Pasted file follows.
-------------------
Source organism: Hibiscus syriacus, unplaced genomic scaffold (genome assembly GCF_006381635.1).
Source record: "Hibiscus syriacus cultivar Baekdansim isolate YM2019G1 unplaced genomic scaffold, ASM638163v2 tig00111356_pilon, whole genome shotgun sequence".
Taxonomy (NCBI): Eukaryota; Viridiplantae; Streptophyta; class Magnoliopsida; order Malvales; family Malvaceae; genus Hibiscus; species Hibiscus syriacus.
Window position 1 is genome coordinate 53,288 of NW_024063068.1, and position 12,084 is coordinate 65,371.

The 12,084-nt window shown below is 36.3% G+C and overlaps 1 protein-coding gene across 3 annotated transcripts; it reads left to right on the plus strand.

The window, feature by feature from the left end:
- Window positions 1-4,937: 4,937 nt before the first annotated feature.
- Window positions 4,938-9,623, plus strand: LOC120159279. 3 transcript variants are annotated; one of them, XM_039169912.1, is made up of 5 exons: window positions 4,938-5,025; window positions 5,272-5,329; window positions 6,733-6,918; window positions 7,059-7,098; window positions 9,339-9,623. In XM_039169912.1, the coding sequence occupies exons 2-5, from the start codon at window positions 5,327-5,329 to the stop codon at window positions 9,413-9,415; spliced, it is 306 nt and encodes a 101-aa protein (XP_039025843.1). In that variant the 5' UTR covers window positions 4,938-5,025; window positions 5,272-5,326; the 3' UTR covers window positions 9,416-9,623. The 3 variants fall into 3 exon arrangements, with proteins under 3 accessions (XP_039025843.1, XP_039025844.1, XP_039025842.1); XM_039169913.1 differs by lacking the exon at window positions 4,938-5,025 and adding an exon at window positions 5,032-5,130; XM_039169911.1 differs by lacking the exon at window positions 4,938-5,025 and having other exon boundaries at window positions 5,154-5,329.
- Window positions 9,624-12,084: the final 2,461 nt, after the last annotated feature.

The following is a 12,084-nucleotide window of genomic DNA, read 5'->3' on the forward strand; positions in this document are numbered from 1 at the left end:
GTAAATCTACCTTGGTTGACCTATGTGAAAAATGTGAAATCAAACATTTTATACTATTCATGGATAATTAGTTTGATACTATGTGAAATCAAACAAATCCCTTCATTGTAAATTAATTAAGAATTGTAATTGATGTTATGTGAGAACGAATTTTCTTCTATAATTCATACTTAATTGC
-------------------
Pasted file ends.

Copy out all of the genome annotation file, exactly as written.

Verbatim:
Source organism: Hibiscus syriacus, unplaced genomic scaffold (genome assembly GCF_006381635.1).
Source record: "Hibiscus syriacus cultivar Baekdansim isolate YM2019G1 unplaced genomic scaffold, ASM638163v2 tig00111356_pilon, whole genome shotgun sequence".
Taxonomy (NCBI): Eukaryota; Viridiplantae; Streptophyta; class Magnoliopsida; order Malvales; family Malvaceae; genus Hibiscus; species Hibiscus syriacus.
Window position 1 is genome coordinate 53,288 of NW_024063068.1, and position 12,084 is coordinate 65,371.

The 12,084-nt window shown below is 36.3% G+C and overlaps 1 protein-coding gene across 3 annotated transcripts; it reads left to right on the plus strand.

The window, feature by feature from the left end:
- Window positions 1-4,937: 4,937 nt before the first annotated feature.
- Window positions 4,938-9,623, plus strand: LOC120159279. 3 transcript variants are annotated; one of them, XM_039169912.1, is made up of 5 exons: window positions 4,938-5,025; window positions 5,272-5,329; window positions 6,733-6,918; window positions 7,059-7,098; window positions 9,339-9,623. In XM_039169912.1, the coding sequence occupies exons 2-5, from the start codon at window positions 5,327-5,329 to the stop codon at window positions 9,413-9,415; spliced, it is 306 nt and encodes a 101-aa protein (XP_039025843.1). In that variant the 5' UTR covers window positions 4,938-5,025; window positions 5,272-5,326; the 3' UTR covers window positions 9,416-9,623. The 3 variants fall into 3 exon arrangements, with proteins under 3 accessions (XP_039025843.1, XP_039025844.1, XP_039025842.1); XM_039169913.1 differs by lacking the exon at window positions 4,938-5,025 and adding an exon at window positions 5,032-5,130; XM_039169911.1 differs by lacking the exon at window positions 4,938-5,025 and having other exon boundaries at window positions 5,154-5,329.
- Window positions 9,624-12,084: the final 2,461 nt, after the last annotated feature.

The following is a 12,084-nucleotide window of genomic DNA, read 5'->3' on the forward strand; positions in this document are numbered from 1 at the left end:
GTAAATCTACCTTGGTTGACCTATGTGAAAAATGTGAAATCAAACATTTTATACTATTCATGGATAATTAGTTTGATACTATGTGAAATCAAACAAATCCCTTCATTGTAAATTAATTAAGAATTGTAATTGATGTTATGTGAGAACGAATTTTCTTCTATAATTCATACTTAATTGC